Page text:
Measurement of small-scale surface velocity and turbulent kinetic energy dissipation rates using infrared imaging

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  • 1 Texas A&M University Corpus Christi, Corpus Christi, Texas, United States
  • 2 Texas A&M University Corpus Christi, Corpus Christi, Texas, United States
  • 3 Texas A&M University Corpus Christi, Corpus Christi, Texas, United States
  • 4 University of Miami, Miami, Florida, United States
  • 5 University of Miami, Miami, Florida, United States
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Abstract

Short range infrared (IR) observations of ocean surface reveal complicated spatially varying and evolving structures. Here we present an approach to use spatially correlated time-series IR images, over a time scale of one tenth of a second, of the water surface to derive underlying surface velocity and turbulence fields. The approach here was tested in a laboratory using grid-generated turbulence and a heater assembly. The technique was compared with in situ measurements to validate our IR derived remote measurements. The IR measured turbulent kinetic energy (TKE) dissipation rates were consistent with in situ measured dissipation using a microstructure profiler (VMP). We used measurements of the gradient of the velocity field to calculate TKE dissipation rates at the surface. Based on theoretical and experimental retrievals and designed an approach for oceanic field IR applications.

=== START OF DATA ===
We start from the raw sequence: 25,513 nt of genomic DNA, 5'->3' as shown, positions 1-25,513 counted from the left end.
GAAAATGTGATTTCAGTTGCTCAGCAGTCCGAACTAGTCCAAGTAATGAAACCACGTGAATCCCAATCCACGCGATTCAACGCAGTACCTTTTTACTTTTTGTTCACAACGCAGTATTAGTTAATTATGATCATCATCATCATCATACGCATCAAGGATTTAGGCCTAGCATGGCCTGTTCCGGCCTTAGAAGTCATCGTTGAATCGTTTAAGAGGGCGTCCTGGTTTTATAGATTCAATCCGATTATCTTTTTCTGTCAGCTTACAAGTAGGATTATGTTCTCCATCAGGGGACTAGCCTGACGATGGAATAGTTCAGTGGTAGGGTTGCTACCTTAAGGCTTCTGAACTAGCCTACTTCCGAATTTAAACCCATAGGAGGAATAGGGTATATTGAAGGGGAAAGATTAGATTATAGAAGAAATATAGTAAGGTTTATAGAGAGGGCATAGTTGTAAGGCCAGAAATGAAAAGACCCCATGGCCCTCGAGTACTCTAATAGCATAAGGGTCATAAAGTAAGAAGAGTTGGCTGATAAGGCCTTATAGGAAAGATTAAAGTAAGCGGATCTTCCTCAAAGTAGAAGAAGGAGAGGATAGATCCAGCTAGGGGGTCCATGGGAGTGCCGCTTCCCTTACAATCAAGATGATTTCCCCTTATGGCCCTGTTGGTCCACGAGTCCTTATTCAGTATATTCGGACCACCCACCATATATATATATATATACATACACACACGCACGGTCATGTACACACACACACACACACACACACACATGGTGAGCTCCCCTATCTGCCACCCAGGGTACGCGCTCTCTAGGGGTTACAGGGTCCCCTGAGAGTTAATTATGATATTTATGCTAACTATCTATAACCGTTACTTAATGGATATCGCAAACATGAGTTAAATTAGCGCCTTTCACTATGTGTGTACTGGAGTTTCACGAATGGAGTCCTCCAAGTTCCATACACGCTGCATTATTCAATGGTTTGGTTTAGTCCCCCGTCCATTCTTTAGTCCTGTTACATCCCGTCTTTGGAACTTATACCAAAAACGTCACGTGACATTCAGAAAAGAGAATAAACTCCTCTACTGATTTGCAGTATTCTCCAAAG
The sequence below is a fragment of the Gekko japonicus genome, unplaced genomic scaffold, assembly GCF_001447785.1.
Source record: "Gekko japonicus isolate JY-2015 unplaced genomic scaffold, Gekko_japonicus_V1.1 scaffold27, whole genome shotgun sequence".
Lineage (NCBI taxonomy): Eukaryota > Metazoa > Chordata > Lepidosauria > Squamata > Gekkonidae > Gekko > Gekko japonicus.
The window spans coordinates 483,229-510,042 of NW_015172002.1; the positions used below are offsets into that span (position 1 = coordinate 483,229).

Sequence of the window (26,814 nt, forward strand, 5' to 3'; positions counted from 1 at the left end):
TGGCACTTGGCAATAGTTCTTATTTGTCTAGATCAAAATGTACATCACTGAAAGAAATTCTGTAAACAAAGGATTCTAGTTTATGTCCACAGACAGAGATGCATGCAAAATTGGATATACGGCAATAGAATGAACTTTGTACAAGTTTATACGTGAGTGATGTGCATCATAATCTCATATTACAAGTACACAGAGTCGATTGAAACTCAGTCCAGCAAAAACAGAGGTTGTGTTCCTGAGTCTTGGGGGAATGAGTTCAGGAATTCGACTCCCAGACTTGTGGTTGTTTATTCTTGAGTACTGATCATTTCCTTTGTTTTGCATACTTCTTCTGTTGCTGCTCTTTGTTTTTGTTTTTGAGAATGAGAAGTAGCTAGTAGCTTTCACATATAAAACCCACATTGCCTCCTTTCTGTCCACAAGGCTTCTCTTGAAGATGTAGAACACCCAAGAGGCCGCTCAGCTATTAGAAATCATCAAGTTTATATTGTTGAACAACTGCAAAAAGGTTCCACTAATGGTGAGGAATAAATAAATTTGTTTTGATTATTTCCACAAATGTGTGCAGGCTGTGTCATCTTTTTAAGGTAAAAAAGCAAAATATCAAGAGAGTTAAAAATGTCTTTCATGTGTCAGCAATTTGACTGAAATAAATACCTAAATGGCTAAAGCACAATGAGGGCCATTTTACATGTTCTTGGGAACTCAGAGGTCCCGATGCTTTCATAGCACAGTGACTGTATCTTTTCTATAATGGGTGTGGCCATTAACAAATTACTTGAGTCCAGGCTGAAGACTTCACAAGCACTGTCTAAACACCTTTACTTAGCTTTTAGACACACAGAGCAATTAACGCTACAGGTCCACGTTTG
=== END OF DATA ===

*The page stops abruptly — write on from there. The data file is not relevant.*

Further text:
Corresponding author address: Texas A&M University Corpus Christi, 6300 Ocean Dr., Corpus Christi, TX 78412. E-mail: Shelby.Metoyer@tamucc.edu

Abstract

Short range infrared (IR) observations of ocean surface reveal complicated spatially varying and evolving structures. Here we present an approach to use spatially correlated time-series IR images, over a time scale of one tenth of a second, of the water surface to derive underlying surface velocity and turbulence fields. The approach here was tested in a laboratory using grid-generated turbulence and a heater assembly. The technique was compared with in situ measurements to validate our IR derived remote measurements. The IR measured turbulent kinetic energy (TKE) dissipation rates were consistent with in situ measured dissipation using a microstructure profiler (VMP). We used measurements of the gradient of the velocity field to calculate TKE dissipation rates at the surface. Based on theoretical and experimental retrievals and designed an approach for oceanic field IR applications.

Corresponding author address: Texas A&M University Corpus Christi, 6300 Ocean Dr., Corpus Christi, TX 78412. E-mail: Shelby.Metoyer@tamucc.edu
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